Keralite Professional Sign language Interpreter contributes to WHO’s online courses

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The Covid-19 pandemic has brought in many discomforts to the general public, and its effect on the hearing-impaired community has been manifold. Many of them are left with very few authentic sources of information on the virus. In this context, the World Health Organisation (WHO) has uploaded a course on ‘Introduction to Covid-19’, in Indian Sign Language (ISL), ensuring accessibility to the deaf community. The course is available on the Massive Open Online Course platform of WHO (OpenWHO).

This was done with the help offered by B.S. Vinayachandran, a professional sign language interpreter based in Thiruvananthapuram,

Vinayachandran interacted with the hearing impaired community during the pandemic, and one of the issues all of them flagged was the lack of access to reliable information on COVID-19. With their dependence on sign language, much of the information available were beyond their reach.

After unsuccessfully knocking on many doors, Mr. Vinayachandran decided to write to the World Health Organization (WHO) some weeks ago. The same night came the enthusiastic reply from the learning and capacity building team, requesting him to make the sign language version of a WHO video on COVID-19.

RCI recognition

The video, now among the courses offered on the WHO’s openwho.org website, has also been chosen by the Union government’s Rehabilitation Council of India (RCI) as one of its 10 annual certification courses. Two more of his sign language videos of the COVID-19 series will soon be uploaded on the website.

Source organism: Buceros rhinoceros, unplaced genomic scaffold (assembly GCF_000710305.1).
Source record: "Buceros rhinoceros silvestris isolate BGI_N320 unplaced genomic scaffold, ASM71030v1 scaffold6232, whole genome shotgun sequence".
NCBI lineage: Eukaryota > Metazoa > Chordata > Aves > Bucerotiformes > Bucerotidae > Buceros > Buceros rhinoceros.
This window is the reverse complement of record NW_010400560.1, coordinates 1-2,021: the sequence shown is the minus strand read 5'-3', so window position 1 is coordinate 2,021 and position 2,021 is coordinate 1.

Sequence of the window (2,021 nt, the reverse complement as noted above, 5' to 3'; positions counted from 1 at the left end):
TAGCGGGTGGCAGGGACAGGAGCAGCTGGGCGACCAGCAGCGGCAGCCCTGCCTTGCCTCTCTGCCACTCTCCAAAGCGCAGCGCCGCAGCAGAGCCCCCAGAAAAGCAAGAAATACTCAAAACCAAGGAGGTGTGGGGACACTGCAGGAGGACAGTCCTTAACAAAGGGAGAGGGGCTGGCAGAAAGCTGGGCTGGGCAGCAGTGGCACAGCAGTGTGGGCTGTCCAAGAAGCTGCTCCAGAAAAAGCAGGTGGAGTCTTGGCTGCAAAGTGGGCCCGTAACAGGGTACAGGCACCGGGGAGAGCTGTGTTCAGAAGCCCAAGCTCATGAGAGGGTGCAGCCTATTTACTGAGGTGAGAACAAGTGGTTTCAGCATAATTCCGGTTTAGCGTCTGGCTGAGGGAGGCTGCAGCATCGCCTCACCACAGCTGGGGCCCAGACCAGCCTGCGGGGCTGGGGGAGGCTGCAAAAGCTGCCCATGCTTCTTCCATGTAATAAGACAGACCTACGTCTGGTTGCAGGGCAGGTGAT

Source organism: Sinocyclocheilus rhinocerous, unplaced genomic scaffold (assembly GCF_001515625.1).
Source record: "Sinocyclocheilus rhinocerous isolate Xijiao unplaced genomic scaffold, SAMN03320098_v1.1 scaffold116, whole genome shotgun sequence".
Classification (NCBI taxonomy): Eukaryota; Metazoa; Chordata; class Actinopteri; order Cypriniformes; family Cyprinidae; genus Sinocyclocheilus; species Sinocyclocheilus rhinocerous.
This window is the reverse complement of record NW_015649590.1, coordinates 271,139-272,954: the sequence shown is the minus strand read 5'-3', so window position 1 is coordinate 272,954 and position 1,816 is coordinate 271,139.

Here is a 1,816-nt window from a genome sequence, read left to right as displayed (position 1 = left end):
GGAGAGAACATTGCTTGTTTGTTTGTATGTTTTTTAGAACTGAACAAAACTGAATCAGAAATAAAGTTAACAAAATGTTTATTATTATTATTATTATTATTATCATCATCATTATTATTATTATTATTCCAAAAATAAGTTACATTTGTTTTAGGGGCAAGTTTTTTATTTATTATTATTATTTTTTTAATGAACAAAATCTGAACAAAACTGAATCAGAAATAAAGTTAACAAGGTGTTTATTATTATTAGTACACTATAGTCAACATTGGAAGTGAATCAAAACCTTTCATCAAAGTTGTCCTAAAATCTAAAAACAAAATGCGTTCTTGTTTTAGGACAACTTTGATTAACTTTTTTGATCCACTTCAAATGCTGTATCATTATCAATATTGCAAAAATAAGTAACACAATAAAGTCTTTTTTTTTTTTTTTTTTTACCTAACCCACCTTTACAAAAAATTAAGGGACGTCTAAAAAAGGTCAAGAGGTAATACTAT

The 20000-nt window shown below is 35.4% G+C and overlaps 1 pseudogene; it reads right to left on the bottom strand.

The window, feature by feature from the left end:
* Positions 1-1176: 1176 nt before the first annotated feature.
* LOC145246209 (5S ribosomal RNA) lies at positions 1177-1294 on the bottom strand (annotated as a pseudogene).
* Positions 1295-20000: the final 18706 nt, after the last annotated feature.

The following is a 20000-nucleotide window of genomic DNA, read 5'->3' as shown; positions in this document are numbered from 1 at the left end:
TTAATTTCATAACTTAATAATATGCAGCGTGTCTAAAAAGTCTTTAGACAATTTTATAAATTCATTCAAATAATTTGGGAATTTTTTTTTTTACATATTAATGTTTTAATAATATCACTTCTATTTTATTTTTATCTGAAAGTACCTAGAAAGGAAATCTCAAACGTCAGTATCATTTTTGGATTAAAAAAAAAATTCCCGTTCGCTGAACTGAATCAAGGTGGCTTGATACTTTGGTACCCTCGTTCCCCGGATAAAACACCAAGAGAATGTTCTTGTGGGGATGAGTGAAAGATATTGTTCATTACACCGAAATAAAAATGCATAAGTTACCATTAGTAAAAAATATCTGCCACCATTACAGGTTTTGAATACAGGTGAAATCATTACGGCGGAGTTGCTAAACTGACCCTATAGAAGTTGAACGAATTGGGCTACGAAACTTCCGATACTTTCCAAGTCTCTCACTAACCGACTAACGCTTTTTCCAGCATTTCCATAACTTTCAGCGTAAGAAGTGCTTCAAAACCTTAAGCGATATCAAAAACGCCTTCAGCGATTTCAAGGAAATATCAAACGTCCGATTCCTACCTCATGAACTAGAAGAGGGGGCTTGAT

“India has around 1.8 million hearing impaired people, who often fall prey to misinformation during situations like this. So they need resources like this. I got my photographer and editor friends to shoot and edit my sign language video. Another friend, a Hindi teacher, also dubbed the text in Hindi so that the content would be accessible to a large number of people in North India. The response has been overwhelming, with close to 50,000 views till now,” says Mr. Vinayachandran.

He says the WHO team has been involved in every stage of the process, constantly consulting him or providing suggestions. The RCI, under the Union Ministry of Social Justice, has included the course as one of the 10 courses for professionals in the field.

Credit points

Rehabilitation professionals have to secure 50 credit points for annual renewal of registration, won through paper presentations and attending seminars. The RCI has now decided to award five points to those attending one such online course, considering the pandemic situation.

“It is great that WHO is giving attention to more inclusive content. It could inspire others to replicate, reducing the communication barriers. The presence of Chief Scientist Soumya Swaminathan and Union Minister Harsh Vardhan as the Executive Board Chairman in WHO will also hopefully pave the way for such content with focus on India too,” says Mr. Vinayachandran.